Although many people with multiple sclerosis (MS) may experience many of the same symptoms, no two people will have the same experience. This means that everything from symptoms to progression will vary from one person to the next.
Different Types of MS
When you’re diagnosed with MS, one of the first things you want to know is how your disease will progress. There are four different types or courses of MS:
Relapsing-Remitting MS (RRMS)
This is the most common course of the disease. Close to 85 percent of people with MS are initially diagnosed with RRMS. This type of MS causes unpredictable but defined symptom attacks or flare-ups. Attacks can last anywhere from a couple of days to a few months, and can be followed by either a partial or full recovery.
There are two subcategories of RRMS: benign MS and clinically isolated syndrome, or probable MS. These subcategories are based on how long remission lasts. For those with benign MS, remission between attacks can last 15 to 20 years with little or no physical disability. For those with clinically isolated syndrome, only one, single neurologic episode occurs. This may or may not develop into MS.
Secondary-Progressive MS (SPMS)
Most people with RRMS eventually progress to secondary-progressive MS. Approximately 50 percent of those with RRMS will go on to develop SPMS within 10 years.
Primary-Progressive MS (PPMS)
Approximately 10 percent of people with MS are diagnosed with PPMS, which is characterized by a steady worsening of neurologic function. The speed of progression can vary over time, but even though a person may experience minor improvements in symptoms, there are no clear attacks or remissions.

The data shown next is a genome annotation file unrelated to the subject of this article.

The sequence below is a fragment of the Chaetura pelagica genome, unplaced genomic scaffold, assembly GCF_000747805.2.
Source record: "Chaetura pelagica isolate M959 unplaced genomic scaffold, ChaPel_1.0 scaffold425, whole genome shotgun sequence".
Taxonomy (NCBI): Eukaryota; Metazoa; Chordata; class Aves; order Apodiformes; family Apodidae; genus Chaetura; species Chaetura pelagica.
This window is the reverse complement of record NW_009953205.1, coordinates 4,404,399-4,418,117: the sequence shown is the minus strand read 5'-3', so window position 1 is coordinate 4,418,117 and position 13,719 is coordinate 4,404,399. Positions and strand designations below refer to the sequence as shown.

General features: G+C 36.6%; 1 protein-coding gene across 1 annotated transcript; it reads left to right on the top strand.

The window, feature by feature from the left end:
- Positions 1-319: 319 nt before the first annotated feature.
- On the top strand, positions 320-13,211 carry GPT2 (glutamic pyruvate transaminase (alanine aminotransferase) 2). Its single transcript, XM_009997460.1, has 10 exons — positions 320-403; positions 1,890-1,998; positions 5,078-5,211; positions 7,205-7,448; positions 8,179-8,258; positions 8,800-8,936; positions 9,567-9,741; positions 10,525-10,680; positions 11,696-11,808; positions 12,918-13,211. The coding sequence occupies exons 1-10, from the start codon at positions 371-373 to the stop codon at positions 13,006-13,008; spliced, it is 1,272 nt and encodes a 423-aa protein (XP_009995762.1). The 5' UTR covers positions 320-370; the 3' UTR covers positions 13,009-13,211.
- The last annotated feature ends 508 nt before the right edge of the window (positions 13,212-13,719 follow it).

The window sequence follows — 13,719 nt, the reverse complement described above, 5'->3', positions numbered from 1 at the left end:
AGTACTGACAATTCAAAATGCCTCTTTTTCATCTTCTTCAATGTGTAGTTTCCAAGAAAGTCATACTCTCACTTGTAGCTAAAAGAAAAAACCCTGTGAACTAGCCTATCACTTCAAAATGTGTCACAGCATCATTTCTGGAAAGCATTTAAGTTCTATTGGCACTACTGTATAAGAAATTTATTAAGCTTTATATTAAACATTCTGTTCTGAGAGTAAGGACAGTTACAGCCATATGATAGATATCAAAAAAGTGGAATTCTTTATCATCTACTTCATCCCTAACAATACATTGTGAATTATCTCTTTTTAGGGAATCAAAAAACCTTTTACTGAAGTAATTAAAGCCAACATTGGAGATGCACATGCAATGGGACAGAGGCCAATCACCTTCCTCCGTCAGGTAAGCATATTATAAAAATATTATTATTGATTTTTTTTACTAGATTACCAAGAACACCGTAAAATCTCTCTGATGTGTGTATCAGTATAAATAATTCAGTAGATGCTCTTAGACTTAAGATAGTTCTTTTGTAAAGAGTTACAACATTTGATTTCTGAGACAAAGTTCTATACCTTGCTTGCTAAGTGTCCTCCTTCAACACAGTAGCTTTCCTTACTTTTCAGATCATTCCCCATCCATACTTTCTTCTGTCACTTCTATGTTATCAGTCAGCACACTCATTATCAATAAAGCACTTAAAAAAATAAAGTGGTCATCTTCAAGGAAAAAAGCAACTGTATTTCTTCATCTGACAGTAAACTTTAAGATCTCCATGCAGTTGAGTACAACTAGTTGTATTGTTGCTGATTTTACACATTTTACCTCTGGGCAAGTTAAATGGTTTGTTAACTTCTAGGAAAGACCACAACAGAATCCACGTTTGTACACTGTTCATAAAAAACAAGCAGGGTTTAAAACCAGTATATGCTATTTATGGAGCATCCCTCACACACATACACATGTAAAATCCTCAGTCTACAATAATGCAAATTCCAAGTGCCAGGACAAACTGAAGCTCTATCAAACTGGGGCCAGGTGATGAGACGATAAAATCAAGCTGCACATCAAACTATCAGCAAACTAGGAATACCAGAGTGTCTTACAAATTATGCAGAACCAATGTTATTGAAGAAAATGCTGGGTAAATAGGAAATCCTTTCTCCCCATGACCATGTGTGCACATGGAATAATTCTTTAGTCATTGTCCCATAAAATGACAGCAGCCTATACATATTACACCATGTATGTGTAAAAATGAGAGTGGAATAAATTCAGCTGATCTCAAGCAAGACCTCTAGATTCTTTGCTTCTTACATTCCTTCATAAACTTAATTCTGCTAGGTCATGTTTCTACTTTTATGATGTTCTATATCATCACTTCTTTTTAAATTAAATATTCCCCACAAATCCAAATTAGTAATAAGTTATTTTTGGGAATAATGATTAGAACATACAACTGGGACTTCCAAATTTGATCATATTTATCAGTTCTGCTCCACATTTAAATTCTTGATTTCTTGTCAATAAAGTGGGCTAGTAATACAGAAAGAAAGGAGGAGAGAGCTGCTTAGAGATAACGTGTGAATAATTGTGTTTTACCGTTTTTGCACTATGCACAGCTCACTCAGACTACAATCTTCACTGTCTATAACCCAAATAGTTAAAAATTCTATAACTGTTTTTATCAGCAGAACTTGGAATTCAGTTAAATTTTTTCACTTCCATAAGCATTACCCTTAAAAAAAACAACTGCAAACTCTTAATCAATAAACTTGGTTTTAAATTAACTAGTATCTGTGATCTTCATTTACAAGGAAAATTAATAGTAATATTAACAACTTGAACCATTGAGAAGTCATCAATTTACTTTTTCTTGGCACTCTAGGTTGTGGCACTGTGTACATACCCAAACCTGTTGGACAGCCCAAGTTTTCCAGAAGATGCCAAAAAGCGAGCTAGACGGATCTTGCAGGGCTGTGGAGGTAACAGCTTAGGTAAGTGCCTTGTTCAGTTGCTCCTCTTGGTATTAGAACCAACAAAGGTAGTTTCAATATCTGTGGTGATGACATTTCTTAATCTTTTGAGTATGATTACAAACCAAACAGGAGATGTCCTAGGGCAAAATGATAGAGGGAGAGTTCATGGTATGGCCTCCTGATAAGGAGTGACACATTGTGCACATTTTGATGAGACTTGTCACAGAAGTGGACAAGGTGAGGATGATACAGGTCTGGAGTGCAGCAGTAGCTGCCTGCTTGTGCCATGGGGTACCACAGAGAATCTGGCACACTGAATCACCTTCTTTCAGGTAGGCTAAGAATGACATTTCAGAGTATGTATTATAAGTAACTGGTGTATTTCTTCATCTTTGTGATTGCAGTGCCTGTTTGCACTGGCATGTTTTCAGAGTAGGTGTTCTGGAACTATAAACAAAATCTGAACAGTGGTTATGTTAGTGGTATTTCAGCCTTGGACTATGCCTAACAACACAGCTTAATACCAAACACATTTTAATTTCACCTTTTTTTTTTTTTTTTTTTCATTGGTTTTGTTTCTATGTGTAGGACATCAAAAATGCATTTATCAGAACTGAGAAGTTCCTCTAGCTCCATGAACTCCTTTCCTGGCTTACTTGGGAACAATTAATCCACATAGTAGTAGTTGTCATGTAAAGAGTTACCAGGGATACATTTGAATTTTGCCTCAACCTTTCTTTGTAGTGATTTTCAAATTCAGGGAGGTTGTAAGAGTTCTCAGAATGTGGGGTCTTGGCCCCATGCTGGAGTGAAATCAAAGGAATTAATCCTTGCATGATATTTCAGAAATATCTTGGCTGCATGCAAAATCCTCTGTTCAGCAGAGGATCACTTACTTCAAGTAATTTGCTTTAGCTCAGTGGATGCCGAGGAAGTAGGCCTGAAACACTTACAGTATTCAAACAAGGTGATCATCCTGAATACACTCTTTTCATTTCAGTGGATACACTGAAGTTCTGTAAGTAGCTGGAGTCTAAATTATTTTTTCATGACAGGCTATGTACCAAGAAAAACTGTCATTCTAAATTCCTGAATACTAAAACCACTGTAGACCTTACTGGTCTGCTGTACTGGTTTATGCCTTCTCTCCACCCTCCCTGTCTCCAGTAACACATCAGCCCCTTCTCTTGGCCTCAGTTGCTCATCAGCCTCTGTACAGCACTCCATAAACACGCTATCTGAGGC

Progressive-Relapsing MS (PRMS)
This is a rare course of MS that only occurs in approximately 5 percent of people with MS. A person with PRMS experiences a steady worsening of the disease from the start. As with RRMS, they can also experience clear attacks either with or without recovery or remission.
Besides your type of MS, other factors may also trigger an attack or relapse. One study found that experiencing stressful events caused the number of attacks to double. These stressful events were anything the participants themselves felt was stressful, which shows that everyone with MS will have a different experience.
Other studies have found that infection, including viral upper respiratory infections, can also trigger an attack.
Your lifestyle can also have an impact on your MS experience. Those who engage in regular physical activity have been found to experience milder symptoms and fewer attacks, while being inactive has been linked to the worsening of symptoms and higher risk of secondary disease. Some evidence also suggests that diet, vitamin D, and antioxidants may be beneficial in the management of symptoms and progression.
While MS is unpredictable and no two experiences are alike, advances in treatments can help you manage MS for many years.